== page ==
occurs (regularly, as a native taxon) in multiple nations
Regularity: Regularly occurring
Type of Residency: Breeding
Global Range: BREEDING: Florida Keys, Bahamas, Greater Antilles (east to Virgin Islands, including small cays off Cuba, Gomave, and Tortoe) and Cayman Islands. NON-BREEDING: presumably in South America. Regular spring migrant on Dry Tortugas (NGS 1983).
Length: 24 cm
Habitat and Ecology
Comments: Open and semi-open situations. BREEDING: Lays eggs on ground in open area (Raffaele 1983).
Non-Migrant: No. All populations of this species make significant seasonal migrations.
Locally Migrant: No. No populations of this species make local extended movements (generally less than 200 km) at particular times of the year (e.g., to breeding or wintering grounds, to hibernation sites).
Locally Migrant: Yes. At least some populations of this species make annual migrations of over 200 km.
Arrives in Puerto Rico in April or May, departs usually August-October (Raffaele 1989). In spring and fall, migrants from other Greater Antillean islands and the Bahamas pass through Puerto Rico and the Virgin Islands (Raffaele 1989).
Comments: Usually feeds on flying insects high over fields and pastures in Puerto Rico (Raffaele 1983).
Life History and Behavior
Comments: Somewhat crepuscular; daytime activity most likely on overcast days (Raffaele 1983).
Lays clutch of 1-2 eggs (usually 1), May-June (Raffaele 1983).
IUCN Red List Assessment
Red List Category
Red List Criteria
National NatureServe Conservation Status
Rounded National Status Rank: N3B - Vulnerable
NatureServe Conservation Status
Rounded Global Status Rank: G4 - Apparently Secure
The adults are dark with brown, grey and white patterning on the upperparts and breast; the long wings are black and show a white bar in flight. The tail is dark with white barring; the underparts are white with black bars. The adult male has a white throat; the female has a light brown throat. The most distinguishing characteristic to determine its identity from its closest relative the common nighthawk are the contrasting pale tertials near the back of the wings of a sitting bird. There are two color morphs, a gray and a rufous type.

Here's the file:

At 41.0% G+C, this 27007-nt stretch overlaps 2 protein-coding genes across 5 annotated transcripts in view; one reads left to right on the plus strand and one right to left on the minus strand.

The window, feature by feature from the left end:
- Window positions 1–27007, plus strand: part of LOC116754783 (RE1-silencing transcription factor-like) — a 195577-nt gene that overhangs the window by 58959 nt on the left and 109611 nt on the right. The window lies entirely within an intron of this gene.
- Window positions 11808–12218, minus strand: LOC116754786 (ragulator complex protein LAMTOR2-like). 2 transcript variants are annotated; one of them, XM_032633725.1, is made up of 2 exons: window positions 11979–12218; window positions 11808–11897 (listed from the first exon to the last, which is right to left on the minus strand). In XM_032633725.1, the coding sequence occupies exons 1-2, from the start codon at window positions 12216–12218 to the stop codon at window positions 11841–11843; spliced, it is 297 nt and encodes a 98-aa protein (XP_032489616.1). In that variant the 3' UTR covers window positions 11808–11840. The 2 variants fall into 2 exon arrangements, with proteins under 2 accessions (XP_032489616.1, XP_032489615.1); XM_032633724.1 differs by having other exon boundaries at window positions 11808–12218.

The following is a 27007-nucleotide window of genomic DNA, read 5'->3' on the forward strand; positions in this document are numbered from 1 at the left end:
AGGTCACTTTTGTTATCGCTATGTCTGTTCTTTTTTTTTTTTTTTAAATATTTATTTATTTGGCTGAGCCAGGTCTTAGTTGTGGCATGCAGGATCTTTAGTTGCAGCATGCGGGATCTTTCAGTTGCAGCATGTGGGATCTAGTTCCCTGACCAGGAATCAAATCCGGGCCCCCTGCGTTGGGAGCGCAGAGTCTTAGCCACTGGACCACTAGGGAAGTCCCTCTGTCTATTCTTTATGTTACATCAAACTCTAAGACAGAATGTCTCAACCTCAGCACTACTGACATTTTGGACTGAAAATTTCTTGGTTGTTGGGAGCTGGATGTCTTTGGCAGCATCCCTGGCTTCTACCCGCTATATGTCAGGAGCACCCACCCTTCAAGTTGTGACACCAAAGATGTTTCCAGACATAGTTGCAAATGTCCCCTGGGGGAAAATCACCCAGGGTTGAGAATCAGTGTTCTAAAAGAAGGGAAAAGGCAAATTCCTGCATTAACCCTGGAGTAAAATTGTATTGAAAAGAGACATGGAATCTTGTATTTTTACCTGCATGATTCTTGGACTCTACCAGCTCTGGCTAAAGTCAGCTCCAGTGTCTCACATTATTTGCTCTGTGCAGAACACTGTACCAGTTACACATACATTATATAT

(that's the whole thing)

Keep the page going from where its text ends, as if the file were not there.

Their breeding habitat is open country of the Greater Antilles, the Bahamas and the Florida Keys in the United States. They usually nest on bare ground, sometimes in raised locations including stumps or gravel roofs. They especially favor recently cleared areas in forests, airport fields, cane fields and pastures. The two eggs are laid directly on bare ground—there is no nest. Incubation is performed largely by the female and lasts for about 20 days. Young fledge at about 20 days of age.
The Antillean nighthawk migrates out of its breeding range after raising its young. It still remains unknown where the birds spend the winter.
They catch flying insects on the wing, mainly foraging near dawn and dusk (crepuscular) or sometimes at night with a full moon.
The call is a short pikadik usually heard overhead. The common nighthawk occasionally will make a similar call, but it is not as consistent.
Names and Taxonomy
Comments: Constitutes a superspecies with C. minor (AOU 1998). Often has been treated as conspecific with C. minor; AOU (1983) and Sibley and Monroe (1990) listed C. minor and C. gundlachii as separate species. See Stevenson et al. (1983) for differences between minor and gundlachii.